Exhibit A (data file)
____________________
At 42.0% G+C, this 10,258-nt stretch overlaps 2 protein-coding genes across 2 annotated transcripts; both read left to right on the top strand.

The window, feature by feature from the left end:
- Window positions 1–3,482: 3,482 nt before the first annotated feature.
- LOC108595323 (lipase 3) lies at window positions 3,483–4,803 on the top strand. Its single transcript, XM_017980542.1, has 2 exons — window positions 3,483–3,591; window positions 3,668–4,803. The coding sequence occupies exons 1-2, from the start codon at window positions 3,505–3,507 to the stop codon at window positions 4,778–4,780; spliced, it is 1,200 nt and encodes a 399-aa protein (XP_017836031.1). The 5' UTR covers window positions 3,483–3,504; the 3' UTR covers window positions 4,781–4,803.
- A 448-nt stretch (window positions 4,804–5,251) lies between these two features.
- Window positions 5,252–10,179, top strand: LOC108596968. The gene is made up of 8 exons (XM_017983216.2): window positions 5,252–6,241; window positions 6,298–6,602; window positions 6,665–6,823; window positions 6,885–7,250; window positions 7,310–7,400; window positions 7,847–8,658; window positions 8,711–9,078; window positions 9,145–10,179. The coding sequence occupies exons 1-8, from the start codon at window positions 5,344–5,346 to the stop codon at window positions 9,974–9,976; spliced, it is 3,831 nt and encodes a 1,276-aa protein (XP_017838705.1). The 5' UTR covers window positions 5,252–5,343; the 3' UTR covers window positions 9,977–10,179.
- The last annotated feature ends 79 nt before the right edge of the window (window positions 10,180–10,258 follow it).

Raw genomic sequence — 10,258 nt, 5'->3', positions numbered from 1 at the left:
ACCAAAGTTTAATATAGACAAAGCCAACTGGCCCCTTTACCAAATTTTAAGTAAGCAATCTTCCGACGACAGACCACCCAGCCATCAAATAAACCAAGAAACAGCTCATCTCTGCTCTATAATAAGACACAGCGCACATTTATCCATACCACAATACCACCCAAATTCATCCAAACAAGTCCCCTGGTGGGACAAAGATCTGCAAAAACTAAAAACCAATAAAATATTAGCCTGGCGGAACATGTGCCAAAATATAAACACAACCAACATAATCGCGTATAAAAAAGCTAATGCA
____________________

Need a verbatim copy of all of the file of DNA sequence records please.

At 42.0% G+C, this 10,258-nt stretch overlaps 2 protein-coding genes across 2 annotated transcripts; both read left to right on the top strand.

The window, feature by feature from the left end:
- Window positions 1–3,482: 3,482 nt before the first annotated feature.
- LOC108595323 (lipase 3) lies at window positions 3,483–4,803 on the top strand. Its single transcript, XM_017980542.1, has 2 exons — window positions 3,483–3,591; window positions 3,668–4,803. The coding sequence occupies exons 1-2, from the start codon at window positions 3,505–3,507 to the stop codon at window positions 4,778–4,780; spliced, it is 1,200 nt and encodes a 399-aa protein (XP_017836031.1). The 5' UTR covers window positions 3,483–3,504; the 3' UTR covers window positions 4,781–4,803.
- A 448-nt stretch (window positions 4,804–5,251) lies between these two features.
- Window positions 5,252–10,179, top strand: LOC108596968. The gene is made up of 8 exons (XM_017983216.2): window positions 5,252–6,241; window positions 6,298–6,602; window positions 6,665–6,823; window positions 6,885–7,250; window positions 7,310–7,400; window positions 7,847–8,658; window positions 8,711–9,078; window positions 9,145–10,179. The coding sequence occupies exons 1-8, from the start codon at window positions 5,344–5,346 to the stop codon at window positions 9,974–9,976; spliced, it is 3,831 nt and encodes a 1,276-aa protein (XP_017838705.1). The 5' UTR covers window positions 5,252–5,343; the 3' UTR covers window positions 9,977–10,179.
- The last annotated feature ends 79 nt before the right edge of the window (window positions 10,180–10,258 follow it).

Raw genomic sequence — 10,258 nt, 5'->3', positions numbered from 1 at the left:
ACCAAAGTTTAATATAGACAAAGCCAACTGGCCCCTTTACCAAATTTTAAGTAAGCAATCTTCCGACGACAGACCACCCAGCCATCAAATAAACCAAGAAACAGCTCATCTCTGCTCTATAATAAGACACAGCGCACATTTATCCATACCACAATACCACCCAAATTCATCCAAACAAGTCCCCTGGTGGGACAAAGATCTGCAAAAACTAAAAACCAATAAAATATTAGCCTGGCGGAACATGTGCCAAAATATAAACACAACCAACATAATCGCGTATAAAAAAGCTAATGCA